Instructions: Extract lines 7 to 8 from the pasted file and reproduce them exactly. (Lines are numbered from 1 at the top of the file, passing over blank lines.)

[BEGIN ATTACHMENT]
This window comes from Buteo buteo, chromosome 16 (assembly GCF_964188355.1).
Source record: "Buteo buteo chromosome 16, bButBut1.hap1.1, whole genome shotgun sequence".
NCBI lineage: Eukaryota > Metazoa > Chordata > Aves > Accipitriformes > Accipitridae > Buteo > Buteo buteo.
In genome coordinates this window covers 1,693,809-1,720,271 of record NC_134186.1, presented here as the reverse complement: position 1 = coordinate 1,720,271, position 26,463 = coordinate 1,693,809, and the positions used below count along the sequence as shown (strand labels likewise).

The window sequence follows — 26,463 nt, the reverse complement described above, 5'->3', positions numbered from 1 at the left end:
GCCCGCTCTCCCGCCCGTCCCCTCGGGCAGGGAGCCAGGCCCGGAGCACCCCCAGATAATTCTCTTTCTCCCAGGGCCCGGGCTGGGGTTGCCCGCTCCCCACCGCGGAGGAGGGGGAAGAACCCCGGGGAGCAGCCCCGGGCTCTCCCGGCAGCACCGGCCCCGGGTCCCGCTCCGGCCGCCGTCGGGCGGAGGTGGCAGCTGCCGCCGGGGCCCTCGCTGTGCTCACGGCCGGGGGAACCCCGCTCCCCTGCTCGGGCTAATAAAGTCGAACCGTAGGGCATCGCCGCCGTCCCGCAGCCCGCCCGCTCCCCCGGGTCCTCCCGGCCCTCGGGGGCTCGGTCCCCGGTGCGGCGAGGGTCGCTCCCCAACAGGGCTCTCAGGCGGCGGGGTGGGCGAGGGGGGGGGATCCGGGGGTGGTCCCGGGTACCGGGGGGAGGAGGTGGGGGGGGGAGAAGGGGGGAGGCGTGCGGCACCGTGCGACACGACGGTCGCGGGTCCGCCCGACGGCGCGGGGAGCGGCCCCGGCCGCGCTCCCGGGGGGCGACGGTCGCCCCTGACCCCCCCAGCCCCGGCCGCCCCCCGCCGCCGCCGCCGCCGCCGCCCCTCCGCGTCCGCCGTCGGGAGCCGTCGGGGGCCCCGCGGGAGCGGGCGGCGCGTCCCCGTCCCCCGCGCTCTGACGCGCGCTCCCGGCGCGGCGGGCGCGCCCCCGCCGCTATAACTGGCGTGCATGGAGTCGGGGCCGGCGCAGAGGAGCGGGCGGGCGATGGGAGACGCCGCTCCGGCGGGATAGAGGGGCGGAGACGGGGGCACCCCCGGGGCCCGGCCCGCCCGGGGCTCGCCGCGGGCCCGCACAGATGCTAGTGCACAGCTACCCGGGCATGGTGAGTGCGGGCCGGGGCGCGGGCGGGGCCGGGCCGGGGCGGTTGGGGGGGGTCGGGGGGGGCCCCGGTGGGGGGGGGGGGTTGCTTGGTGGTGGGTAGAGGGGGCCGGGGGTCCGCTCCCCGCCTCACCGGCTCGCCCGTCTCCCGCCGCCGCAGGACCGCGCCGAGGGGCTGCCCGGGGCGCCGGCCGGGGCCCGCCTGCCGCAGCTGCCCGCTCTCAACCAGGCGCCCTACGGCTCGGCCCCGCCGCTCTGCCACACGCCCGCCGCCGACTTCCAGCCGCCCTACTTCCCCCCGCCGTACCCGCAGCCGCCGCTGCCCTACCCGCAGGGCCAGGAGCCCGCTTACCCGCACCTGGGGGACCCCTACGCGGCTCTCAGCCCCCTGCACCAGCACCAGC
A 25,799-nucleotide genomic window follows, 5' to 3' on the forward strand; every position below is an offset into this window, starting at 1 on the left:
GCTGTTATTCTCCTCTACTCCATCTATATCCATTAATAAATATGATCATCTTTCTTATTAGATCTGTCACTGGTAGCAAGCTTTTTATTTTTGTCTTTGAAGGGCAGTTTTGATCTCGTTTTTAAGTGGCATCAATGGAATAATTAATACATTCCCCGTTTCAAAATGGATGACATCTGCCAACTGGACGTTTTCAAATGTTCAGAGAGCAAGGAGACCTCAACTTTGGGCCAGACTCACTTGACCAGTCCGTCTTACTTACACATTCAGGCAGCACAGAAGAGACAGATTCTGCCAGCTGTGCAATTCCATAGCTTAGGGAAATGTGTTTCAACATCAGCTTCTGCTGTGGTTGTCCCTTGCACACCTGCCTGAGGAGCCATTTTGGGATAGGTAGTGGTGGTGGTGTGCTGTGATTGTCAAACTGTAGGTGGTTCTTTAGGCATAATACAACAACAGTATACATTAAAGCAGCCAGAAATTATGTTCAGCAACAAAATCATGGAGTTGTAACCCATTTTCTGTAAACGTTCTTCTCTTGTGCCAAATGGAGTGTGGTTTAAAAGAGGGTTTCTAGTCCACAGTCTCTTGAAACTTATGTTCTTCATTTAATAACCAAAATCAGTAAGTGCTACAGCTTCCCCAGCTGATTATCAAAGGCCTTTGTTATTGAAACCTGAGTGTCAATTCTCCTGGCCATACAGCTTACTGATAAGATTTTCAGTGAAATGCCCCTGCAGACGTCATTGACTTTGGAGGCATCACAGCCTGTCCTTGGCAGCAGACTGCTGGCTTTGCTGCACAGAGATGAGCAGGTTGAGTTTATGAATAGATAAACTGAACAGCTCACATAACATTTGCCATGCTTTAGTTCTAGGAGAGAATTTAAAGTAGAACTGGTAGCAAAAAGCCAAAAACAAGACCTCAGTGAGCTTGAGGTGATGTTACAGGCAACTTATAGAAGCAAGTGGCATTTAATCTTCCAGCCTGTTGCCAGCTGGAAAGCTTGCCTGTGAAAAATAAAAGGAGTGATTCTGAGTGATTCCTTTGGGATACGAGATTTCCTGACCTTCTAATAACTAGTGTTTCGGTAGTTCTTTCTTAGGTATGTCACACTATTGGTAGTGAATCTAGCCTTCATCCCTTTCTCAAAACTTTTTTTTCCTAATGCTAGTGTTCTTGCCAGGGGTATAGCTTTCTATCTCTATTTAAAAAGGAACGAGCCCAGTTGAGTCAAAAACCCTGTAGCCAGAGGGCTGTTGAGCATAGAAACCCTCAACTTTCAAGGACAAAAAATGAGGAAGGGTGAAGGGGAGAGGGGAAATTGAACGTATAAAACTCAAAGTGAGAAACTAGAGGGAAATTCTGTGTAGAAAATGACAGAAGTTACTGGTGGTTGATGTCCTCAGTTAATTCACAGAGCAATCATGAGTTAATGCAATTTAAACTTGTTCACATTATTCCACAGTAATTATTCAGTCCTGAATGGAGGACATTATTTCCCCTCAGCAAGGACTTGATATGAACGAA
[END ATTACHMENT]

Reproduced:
A 25,799-nucleotide genomic window follows, 5' to 3' on the forward strand; every position below is an offset into this window, starting at 1 on the left:
GCTGTTATTCTCCTCTACTCCATCTATATCCATTAATAAATATGATCATCTTTCTTATTAGATCTGTCACTGGTAGCAAGCTTTTTATTTTTGTCTTTGAAGGGCAGTTTTGATCTCGTTTTTAAGTGGCATCAATGGAATAATTAATACATTCCCCGTTTCAAAATGGATGACATCTGCCAACTGGACGTTTTCAAATGTTCAGAGAGCAAGGAGACCTCAACTTTGGGCCAGACTCACTTGACCAGTCCGTCTTACTTACACATTCAGGCAGCACAGAAGAGACAGATTCTGCCAGCTGTGCAATTCCATAGCTTAGGGAAATGTGTTTCAACATCAGCTTCTGCTGTGGTTGTCCCTTGCACACCTGCCTGAGGAGCCATTTTGGGATAGGTAGTGGTGGTGGTGTGCTGTGATTGTCAAACTGTAGGTGGTTCTTTAGGCATAATACAACAACAGTATACATTAAAGCAGCCAGAAATTATGTTCAGCAACAAAATCATGGAGTTGTAACCCATTTTCTGTAAACGTTCTTCTCTTGTGCCAAATGGAGTGTGGTTTAAAAGAGGGTTTCTAGTCCACAGTCTCTTGAAACTTATGTTCTTCATTTAATAACCAAAATCAGTAAGTGCTACAGCTTCCCCAGCTGATTATCAAAGGCCTTTGTTATTGAAACCTGAGTGTCAATTCTCCTGGCCATACAGCTTACTGATAAGATTTTCAGTGAAATGCCCCTGCAGACGTCATTGACTTTGGAGGCATCACAGCCTGTCCTTGGCAGCAGACTGCTGGCTTTGCTGCACAGAGATGAGCAGGTTGAGTTTATGAATAGATAAACTGAACAGCTCACATAACATTTGCCATGCTTTAGTTCTAGGAGAGAATTTAAAGTAGAACTGGTAGCAAAAAGCCAAAAACAAGACCTCAGTGAGCTTGAGGTGATGTTACAGGCAACTTATAGAAGCAAGTGGCATTTAATCTTCCAGCCTGTTGCCAGCTGGAAAGCTTGCCTGTGAAAAATAAAAGGAGTGATTCTGAGTGATTCCTTTGGGATACGAGATTTCCTGACCTTCTAATAACTAGTGTTTCGGTAGTTCTTTCTTAGGTATGTCACACTATTGGTAGTGAATCTAGCCTTCATCCCTTTCTCAAAACTTTTTTTTCCTAATGCTAGTGTTCTTGCCAGGGGTATAGCTTTCTATCTCTATTTAAAAAGGAACGAGCCCAGTTGAGTCAAAAACCCTGTAGCCAGAGGGCTGTTGAGCATAGAAACCCTCAACTTTCAAGGACAAAAAATGAGGAAGGGTGAAGGGGAGAGGGGAAATTGAACGTATAAAACTCAAAGTGAGAAACTAGAGGGAAATTCTGTGTAGAAAATGACAGAAGTTACTGGTGGTTGATGTCCTCAGTTAATTCACAGAGCAATCATGAGTTAATGCAATTTAAACTTGTTCACATTATTCCACAGTAATTATTCAGTCCTGAATGGAGGACATTATTTCCCCTCAGCAAGGACTTGATATGAACGAA